Tuesday, December 30, 2014

The Purge: Anarchy (2014) Review:

The year 2013 had a curiously captivating idea introduced into its horror genre. The launch of The Purge (2013) attracted many people to the theaters due to their eager nature to see the kind of macabre acts that could happen if such an event were real. The premise was unique and intriguing but the end result was not what people expected or received. Instead of seeing this concept being fully exploited, the production crew gave its viewers a very average film with stock characters with inhumane personalities, generic violence and standard execution. But like many other films that did well at the box office (even with bad reviews), managed to obtain a sequel. However unlike most sequels, this installment actually improves upon the original. It's not vastly refreshing but it does have better qualities than its predecessor.

Frank Grillo & his tag-alongs
If a viewer has seen the first film, a good guess can be inferred on what this one will be about. Instead of continuing the story on its beginning characters, writer/director James DeMonaco focuses on a new set of characters (quite honestly that’s fine, not many liked the original characters). All of which start as different character threads of which different people become apart of the annual purge, whether they expected to or not. What works with having separate story lines is that they come together as one, rather quickly. This keeps the story moving not only in maintaining audiences’ attentions but also by physical location. In place of having the setting focused on one household, DeMonaco now directs the viewers’ attention to the world outside where this annual "holiday" happens nationwide. Accompanying that is Jacques Jouffret's cinematography, which enlarges his viewfinder to get better panning shots of the disarray happening around the main characters.

The characters that we look at are of different areas and situations. Frank Grillo plays a man out for vengeance after his son was killed. Notably, Grillo kind of looks and acts (a little) like The Punisher. I could only imagine what a field day The Punisher would have on this day! But I digress. Carmen Ejogo and Zoƫ Soul play a mother and daughter duo who end up being saved by Grillo's character. Zach Gilford and Kiele Sanchez play a couple who becomes stranded at the beginning of the purge. When all these characters finally meet up together, it is their determination that makes them likable. In fact, they even help each other develop which is important in this kind of movie, where morals are highly advised when it comes to the legalization of murder. Even Edwin Hodge (the victim from the last movie) has a brief cameo along with Michael Kenneth Williams who both play rebels against the purge. They are both very welcome to fight back.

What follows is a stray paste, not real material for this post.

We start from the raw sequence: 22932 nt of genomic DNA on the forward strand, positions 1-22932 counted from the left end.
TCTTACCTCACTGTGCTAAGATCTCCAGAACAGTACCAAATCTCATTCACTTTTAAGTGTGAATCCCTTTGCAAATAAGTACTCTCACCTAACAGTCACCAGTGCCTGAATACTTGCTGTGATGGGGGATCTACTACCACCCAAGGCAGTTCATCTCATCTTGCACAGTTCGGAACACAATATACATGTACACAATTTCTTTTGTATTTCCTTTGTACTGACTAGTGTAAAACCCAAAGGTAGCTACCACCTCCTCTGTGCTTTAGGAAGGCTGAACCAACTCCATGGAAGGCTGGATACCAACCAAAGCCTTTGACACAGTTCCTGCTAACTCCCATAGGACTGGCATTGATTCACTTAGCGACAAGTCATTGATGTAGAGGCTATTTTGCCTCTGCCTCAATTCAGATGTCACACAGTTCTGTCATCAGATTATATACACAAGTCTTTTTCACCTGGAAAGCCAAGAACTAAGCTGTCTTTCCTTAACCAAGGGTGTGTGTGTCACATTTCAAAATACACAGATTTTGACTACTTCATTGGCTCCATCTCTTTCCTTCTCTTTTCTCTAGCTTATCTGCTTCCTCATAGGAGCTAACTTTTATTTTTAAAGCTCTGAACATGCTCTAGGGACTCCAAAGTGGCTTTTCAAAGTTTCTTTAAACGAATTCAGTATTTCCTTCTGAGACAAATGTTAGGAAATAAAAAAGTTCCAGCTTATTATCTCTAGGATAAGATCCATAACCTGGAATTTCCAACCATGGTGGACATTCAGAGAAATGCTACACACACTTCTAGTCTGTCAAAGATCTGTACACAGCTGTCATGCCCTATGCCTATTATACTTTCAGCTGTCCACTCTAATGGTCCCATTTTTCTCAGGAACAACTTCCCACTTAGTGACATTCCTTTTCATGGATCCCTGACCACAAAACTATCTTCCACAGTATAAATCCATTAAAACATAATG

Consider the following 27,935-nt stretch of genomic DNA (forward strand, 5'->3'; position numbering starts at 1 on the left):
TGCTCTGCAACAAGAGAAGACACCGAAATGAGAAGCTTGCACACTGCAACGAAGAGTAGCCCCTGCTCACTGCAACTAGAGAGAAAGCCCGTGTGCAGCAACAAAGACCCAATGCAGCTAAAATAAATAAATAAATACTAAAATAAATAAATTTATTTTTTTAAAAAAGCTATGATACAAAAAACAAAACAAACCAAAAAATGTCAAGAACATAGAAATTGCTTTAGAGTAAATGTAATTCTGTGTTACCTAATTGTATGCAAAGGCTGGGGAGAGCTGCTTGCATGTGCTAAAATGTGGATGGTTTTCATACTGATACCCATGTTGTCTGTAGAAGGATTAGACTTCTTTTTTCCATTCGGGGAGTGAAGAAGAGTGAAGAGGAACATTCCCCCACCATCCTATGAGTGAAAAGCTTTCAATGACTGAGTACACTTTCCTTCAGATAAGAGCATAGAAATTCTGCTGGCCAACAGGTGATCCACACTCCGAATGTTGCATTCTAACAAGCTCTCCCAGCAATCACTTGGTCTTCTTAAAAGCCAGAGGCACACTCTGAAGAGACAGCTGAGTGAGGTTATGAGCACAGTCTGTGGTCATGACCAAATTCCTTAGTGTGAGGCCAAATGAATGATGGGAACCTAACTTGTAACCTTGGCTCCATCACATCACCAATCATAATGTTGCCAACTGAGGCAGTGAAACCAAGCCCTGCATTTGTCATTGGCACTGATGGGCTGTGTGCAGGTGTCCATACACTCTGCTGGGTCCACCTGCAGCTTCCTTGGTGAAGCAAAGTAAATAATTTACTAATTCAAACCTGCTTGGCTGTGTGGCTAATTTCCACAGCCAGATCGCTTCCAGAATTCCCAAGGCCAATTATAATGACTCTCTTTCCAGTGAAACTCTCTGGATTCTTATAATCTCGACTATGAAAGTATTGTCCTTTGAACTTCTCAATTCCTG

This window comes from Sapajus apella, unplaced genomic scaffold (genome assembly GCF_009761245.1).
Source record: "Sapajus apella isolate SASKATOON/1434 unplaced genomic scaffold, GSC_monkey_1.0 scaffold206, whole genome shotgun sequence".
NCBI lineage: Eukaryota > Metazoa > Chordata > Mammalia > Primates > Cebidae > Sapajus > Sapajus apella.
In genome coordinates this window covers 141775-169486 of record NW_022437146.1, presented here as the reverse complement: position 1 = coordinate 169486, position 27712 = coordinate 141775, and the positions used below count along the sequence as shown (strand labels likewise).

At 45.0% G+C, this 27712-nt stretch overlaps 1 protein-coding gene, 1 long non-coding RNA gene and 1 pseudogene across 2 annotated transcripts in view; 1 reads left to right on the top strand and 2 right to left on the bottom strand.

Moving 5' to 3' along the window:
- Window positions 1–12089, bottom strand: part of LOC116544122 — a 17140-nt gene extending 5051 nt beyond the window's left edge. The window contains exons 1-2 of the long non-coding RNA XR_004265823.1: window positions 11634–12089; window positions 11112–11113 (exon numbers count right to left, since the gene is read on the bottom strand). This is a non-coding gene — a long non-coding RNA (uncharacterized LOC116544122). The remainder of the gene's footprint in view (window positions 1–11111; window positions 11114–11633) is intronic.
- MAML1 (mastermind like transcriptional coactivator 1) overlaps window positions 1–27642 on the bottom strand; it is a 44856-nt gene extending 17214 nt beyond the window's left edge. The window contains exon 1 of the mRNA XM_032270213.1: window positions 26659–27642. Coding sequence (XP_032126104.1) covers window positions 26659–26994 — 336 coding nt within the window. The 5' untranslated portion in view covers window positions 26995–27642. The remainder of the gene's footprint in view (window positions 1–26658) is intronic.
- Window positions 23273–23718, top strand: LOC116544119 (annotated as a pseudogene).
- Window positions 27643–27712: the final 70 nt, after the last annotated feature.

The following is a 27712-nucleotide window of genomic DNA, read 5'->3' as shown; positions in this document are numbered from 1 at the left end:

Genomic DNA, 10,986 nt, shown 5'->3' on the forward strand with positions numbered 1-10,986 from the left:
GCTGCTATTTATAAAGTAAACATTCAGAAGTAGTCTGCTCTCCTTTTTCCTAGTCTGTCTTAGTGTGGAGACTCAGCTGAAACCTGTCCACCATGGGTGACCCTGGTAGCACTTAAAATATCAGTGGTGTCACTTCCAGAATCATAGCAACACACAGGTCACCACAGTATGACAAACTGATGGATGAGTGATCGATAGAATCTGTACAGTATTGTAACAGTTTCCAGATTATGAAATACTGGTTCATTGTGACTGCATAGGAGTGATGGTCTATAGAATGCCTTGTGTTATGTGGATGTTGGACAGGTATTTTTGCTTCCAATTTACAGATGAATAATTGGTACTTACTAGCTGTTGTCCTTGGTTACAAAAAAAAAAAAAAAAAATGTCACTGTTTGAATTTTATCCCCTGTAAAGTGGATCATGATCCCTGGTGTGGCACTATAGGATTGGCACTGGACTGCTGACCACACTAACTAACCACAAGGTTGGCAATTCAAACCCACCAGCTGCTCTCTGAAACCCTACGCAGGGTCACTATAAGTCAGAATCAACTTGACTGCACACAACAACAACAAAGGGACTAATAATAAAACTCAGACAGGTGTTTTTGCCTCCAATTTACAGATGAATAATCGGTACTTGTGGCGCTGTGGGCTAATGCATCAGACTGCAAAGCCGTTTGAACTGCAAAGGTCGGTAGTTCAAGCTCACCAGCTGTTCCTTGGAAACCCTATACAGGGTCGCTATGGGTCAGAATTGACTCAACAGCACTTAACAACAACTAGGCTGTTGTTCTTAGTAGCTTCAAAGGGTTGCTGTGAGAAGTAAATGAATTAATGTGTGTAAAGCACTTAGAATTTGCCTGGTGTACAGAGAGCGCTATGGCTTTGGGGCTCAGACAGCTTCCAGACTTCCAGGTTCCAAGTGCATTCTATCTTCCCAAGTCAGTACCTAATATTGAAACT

Unsuccessfully, the film still does not overcome much else. The writing incorporates multiple subplots. Some of which pertain to the main characters, where either it is concluded and has no effect on the plot or isn't concluded and felt irrelevant to begin with. There's also a subplot about government conspiracies where it is partially addressed and then left alone with giant plot holes that make no sense. When people complained about the violence being too generic from the first, apparently nobody heard them because nothing is exactly fixed there either. People are still beating the crap out of each other with the simplest and common of weapons. If this is the night of legal violence, then get creative! Use something different! The only true scary element to this movie is how sadistic various people are depicted and the beliefs they hold to this event.

Giving your buddy a thumbs up or a fist bump because they get the chance to blow someone's head off or dismember them is god awfully sick. It should make the viewer excessively happy when these perverse people are put in their place. It is so gratifying. It's also strange because as the confrontations continue from beginning to end, they seem to become less and less personal, which is kind of what I thought the purge was all about. But to watch these weirdos say their wicked holy prayer before butchering somebody is just plain fiendish. However going back to the last flaw, Nathan Whiehead's musical score again fails to compel. The composition is loaded with electronic pulses and ticking percussion to emphasize tension but in the end it's not the best listening experience for music collectors. It is an improvement in different areas but still not spectacular entertainment.

Writer/director James DeMonaco did make some noticeable revisions to this installment compared to the first entry. This time it has likable characters with the right development, better casting and moments that do make the purge look even more sick than before. Yet, it still suffers from the cliched surrounding violence, unimportant subplots and a tiresome musical score.

Points Earned --> 6:10

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